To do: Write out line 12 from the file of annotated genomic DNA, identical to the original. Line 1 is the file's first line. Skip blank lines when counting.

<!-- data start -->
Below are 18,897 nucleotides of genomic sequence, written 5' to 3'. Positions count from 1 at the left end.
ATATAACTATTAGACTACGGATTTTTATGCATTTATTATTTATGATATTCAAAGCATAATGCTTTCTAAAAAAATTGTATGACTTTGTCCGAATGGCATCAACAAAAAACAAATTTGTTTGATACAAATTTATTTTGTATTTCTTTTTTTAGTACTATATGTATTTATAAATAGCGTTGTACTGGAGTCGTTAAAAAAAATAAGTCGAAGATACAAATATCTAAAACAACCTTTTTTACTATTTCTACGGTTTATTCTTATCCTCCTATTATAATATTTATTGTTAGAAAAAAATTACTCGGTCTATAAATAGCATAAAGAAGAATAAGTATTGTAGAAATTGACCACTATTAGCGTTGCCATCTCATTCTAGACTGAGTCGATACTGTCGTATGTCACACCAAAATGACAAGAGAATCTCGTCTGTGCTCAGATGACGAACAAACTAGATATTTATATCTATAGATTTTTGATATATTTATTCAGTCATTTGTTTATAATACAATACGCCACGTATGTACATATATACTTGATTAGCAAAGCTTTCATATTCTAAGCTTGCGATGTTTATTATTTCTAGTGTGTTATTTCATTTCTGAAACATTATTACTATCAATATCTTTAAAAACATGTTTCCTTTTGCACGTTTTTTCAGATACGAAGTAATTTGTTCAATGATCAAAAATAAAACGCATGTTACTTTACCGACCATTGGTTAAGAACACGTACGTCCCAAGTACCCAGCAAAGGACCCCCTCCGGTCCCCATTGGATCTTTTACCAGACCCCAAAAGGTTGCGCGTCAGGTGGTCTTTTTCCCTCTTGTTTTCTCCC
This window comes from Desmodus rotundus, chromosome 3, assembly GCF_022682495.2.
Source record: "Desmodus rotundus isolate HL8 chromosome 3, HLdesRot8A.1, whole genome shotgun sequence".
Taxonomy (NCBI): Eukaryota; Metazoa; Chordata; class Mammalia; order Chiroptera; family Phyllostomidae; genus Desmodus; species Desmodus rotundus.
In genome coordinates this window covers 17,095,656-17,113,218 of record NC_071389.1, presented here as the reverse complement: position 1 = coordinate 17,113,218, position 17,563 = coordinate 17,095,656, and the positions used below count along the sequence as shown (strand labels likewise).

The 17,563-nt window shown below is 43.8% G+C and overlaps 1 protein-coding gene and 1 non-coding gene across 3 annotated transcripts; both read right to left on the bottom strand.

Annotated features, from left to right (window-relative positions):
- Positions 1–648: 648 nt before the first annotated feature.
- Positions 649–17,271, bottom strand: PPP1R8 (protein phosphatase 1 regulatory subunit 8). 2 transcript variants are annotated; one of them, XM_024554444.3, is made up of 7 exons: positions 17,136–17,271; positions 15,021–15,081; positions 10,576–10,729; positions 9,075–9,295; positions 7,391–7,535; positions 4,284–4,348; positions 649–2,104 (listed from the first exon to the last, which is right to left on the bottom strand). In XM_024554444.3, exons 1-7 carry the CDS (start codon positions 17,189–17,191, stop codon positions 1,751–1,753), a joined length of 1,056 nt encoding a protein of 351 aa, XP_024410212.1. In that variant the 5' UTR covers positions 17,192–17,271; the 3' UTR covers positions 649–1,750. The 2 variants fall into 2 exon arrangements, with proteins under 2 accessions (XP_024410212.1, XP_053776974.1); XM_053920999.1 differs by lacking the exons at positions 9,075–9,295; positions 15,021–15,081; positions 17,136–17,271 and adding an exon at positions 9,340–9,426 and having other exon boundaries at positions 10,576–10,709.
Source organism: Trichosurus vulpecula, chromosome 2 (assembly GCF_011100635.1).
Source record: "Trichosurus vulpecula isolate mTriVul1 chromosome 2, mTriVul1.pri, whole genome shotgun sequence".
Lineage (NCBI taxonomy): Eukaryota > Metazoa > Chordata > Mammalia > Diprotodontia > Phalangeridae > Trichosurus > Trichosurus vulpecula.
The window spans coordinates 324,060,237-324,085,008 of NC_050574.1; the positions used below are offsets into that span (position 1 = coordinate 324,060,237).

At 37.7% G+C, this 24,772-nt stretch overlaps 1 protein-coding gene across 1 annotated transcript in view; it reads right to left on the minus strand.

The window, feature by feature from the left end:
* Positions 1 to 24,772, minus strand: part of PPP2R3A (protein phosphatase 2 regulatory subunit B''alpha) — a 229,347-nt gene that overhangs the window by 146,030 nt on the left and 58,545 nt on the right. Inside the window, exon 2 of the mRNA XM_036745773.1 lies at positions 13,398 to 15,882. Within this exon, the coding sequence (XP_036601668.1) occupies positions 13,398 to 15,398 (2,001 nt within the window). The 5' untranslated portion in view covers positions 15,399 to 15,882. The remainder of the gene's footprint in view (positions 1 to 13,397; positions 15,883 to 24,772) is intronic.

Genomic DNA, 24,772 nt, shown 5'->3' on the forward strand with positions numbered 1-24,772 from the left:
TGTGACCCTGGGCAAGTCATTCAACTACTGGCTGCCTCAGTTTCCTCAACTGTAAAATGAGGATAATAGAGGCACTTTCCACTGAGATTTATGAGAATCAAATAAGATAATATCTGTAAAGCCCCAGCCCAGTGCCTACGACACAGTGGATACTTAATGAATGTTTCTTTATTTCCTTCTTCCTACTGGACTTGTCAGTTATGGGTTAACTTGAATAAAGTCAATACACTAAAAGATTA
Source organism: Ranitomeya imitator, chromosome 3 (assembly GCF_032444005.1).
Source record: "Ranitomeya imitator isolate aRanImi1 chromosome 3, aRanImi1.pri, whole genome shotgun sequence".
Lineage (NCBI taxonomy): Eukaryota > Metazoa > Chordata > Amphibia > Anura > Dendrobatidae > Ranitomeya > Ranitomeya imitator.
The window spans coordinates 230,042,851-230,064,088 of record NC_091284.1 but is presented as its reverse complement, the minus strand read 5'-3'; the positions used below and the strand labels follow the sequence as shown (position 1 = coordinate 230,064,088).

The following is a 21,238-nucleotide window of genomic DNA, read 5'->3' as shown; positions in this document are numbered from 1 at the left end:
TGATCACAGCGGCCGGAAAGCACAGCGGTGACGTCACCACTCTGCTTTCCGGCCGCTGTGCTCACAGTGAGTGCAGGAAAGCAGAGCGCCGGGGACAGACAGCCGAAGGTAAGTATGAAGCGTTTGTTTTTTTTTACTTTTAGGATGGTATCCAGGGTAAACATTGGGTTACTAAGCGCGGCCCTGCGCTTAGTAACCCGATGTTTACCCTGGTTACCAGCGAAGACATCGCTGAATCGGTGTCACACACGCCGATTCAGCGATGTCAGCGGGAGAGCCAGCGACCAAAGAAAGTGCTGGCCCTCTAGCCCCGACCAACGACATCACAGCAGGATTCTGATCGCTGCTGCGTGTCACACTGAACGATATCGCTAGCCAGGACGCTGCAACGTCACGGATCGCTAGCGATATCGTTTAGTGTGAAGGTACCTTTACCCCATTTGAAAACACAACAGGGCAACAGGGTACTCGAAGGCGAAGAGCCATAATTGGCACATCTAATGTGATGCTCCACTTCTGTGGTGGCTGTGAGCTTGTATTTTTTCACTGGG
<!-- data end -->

Source record: "Trichosurus vulpecula isolate mTriVul1 chromosome 2, mTriVul1.pri, whole genome shotgun sequence".